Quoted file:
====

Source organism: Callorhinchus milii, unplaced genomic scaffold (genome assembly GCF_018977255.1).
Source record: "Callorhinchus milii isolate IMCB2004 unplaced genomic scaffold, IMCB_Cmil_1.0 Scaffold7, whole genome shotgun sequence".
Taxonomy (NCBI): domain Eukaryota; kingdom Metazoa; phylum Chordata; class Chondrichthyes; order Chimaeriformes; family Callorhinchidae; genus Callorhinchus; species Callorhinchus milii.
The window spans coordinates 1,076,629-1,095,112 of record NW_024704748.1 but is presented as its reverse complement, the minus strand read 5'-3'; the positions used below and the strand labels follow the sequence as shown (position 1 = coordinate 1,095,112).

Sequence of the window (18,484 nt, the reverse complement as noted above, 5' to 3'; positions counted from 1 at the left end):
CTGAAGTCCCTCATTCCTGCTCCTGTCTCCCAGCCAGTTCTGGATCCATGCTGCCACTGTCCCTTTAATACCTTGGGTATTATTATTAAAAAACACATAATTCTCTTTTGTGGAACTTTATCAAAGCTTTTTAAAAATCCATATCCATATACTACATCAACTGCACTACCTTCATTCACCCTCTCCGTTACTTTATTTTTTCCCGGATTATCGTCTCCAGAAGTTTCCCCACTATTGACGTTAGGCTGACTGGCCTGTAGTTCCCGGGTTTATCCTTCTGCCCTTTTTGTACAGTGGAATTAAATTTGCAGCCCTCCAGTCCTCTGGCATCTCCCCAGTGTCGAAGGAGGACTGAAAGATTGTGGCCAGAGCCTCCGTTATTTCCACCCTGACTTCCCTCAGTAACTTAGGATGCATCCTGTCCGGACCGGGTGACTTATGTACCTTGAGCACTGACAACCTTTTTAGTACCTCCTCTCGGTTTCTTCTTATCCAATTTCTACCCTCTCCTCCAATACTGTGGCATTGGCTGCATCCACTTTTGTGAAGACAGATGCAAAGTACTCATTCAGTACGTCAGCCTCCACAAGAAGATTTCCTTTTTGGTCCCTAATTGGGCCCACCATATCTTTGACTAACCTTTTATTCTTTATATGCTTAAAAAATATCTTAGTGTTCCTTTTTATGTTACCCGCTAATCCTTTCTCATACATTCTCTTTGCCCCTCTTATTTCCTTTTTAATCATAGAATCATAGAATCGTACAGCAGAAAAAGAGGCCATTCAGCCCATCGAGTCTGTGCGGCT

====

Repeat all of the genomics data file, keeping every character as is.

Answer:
Source organism: Callorhinchus milii, unplaced genomic scaffold (genome assembly GCF_018977255.1).
Source record: "Callorhinchus milii isolate IMCB2004 unplaced genomic scaffold, IMCB_Cmil_1.0 Scaffold7, whole genome shotgun sequence".
Taxonomy (NCBI): domain Eukaryota; kingdom Metazoa; phylum Chordata; class Chondrichthyes; order Chimaeriformes; family Callorhinchidae; genus Callorhinchus; species Callorhinchus milii.
The window spans coordinates 1,076,629-1,095,112 of record NW_024704748.1 but is presented as its reverse complement, the minus strand read 5'-3'; the positions used below and the strand labels follow the sequence as shown (position 1 = coordinate 1,095,112).

Sequence of the window (18,484 nt, the reverse complement as noted above, 5' to 3'; positions counted from 1 at the left end):
CTGAAGTCCCTCATTCCTGCTCCTGTCTCCCAGCCAGTTCTGGATCCATGCTGCCACTGTCCCTTTAATACCTTGGGTATTATTATTAAAAAACACATAATTCTCTTTTGTGGAACTTTATCAAAGCTTTTTAAAAATCCATATCCATATACTACATCAACTGCACTACCTTCATTCACCCTCTCCGTTACTTTATTTTTTCCCGGATTATCGTCTCCAGAAGTTTCCCCACTATTGACGTTAGGCTGACTGGCCTGTAGTTCCCGGGTTTATCCTTCTGCCCTTTTTGTACAGTGGAATTAAATTTGCAGCCCTCCAGTCCTCTGGCATCTCCCCAGTGTCGAAGGAGGACTGAAAGATTGTGGCCAGAGCCTCCGTTATTTCCACCCTGACTTCCCTCAGTAACTTAGGATGCATCCTGTCCGGACCGGGTGACTTATGTACCTTGAGCACTGACAACCTTTTTAGTACCTCCTCTCGGTTTCTTCTTATCCAATTTCTACCCTCTCCTCCAATACTGTGGCATTGGCTGCATCCACTTTTGTGAAGACAGATGCAAAGTACTCATTCAGTACGTCAGCCTCCACAAGAAGATTTCCTTTTTGGTCCCTAATTGGGCCCACCATATCTTTGACTAACCTTTTATTCTTTATATGCTTAAAAAATATCTTAGTGTTCCTTTTTATGTTACCCGCTAATCCTTTCTCATACATTCTCTTTGCCCCTCTTATTTCCTTTTTAATCATAGAATCATAGAATCGTACAGCAGAAAAAGAGGCCATTCAGCCCATCGAGTCTGTGCGGCT